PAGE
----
In 1462 the dispute over the election of the new Archbishop of Mainz sent Charles I (reigned 1453–1475) to fight the war against Frederick I, the Count Palatine of the Rhine. Known as the "Mainz Archbishops' Feud", it was brief, lasting only a few months, but the effects were ruinous for the loser – Charles. He had to surrender several of his territories to the Palatinate and its allies. These territories were recovered by his son and successor, Christoph I (reigned 1475–1515). He tried to keep them united under one of his sons, Philip, but his efforts were foiled by the King of France, Louis XII. In 1479, the seat of the Margraviate of Baden was moved from Hohenbaden Castle to New Castle (Neues Schloss) of Baden-Baden, built by Christoph I. In 1503, the Baden-Sausenberg died without male heirs and all the Badener lands were united by Christoph himself. Before his death, Christoph divided the Margraviate between his three sons. Philip succeeded him in 1515 but died childless in 1533, and his share went to his brothers, Bernard and Ernest. In 1535, they made a fresh division of their inheritance. It would be the first of several partitions, establishing the two main lines of the House of Baden – Baden-Baden and Baden-Durlach (Baden-Pforzheim until 1565) – which would last until 1771. However, the relations between the two lines were not peaceful, and the constant fragmentation did not help.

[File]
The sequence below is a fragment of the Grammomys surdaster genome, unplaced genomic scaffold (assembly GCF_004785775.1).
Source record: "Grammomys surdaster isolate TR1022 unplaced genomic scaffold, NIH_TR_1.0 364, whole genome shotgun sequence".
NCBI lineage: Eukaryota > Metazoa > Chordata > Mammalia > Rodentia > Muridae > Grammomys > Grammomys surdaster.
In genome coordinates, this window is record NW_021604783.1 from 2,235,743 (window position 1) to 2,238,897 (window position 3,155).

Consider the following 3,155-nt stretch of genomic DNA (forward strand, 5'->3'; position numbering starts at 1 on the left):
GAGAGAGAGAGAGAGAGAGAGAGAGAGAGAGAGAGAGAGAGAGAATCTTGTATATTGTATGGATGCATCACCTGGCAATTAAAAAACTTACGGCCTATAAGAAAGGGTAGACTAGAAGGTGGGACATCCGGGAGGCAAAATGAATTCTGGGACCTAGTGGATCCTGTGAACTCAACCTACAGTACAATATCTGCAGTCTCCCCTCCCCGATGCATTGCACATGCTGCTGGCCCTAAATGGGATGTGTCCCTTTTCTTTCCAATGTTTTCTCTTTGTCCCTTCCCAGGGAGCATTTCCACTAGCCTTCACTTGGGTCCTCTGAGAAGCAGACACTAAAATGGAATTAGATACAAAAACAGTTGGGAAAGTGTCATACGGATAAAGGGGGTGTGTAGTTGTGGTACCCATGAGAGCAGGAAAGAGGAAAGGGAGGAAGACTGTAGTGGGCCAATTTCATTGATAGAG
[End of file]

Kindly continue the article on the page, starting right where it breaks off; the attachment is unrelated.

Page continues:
During the Reformation, several branches, led by Baden-Baden, remained on the side of the Catholics, the others joining with Baden-Durlach on the Protestant side. The Thirty Years' War made matters worse for all the branches. Many of them were exiled to other countries. Baden suffered severely during the war. The 1648 Treaty of Westphalia restored the branches and their churches to their own lands. Gradually the rivalry subsided. During the wars of Louis XIV, the "Sun King" of France, the two Margraviates were ravaged by the French troops. The forces of the Holy Roman Empire, led by the Margrave of Baden-Baden, "Turkish Louis" William (reigned 1677–1707) fought against France.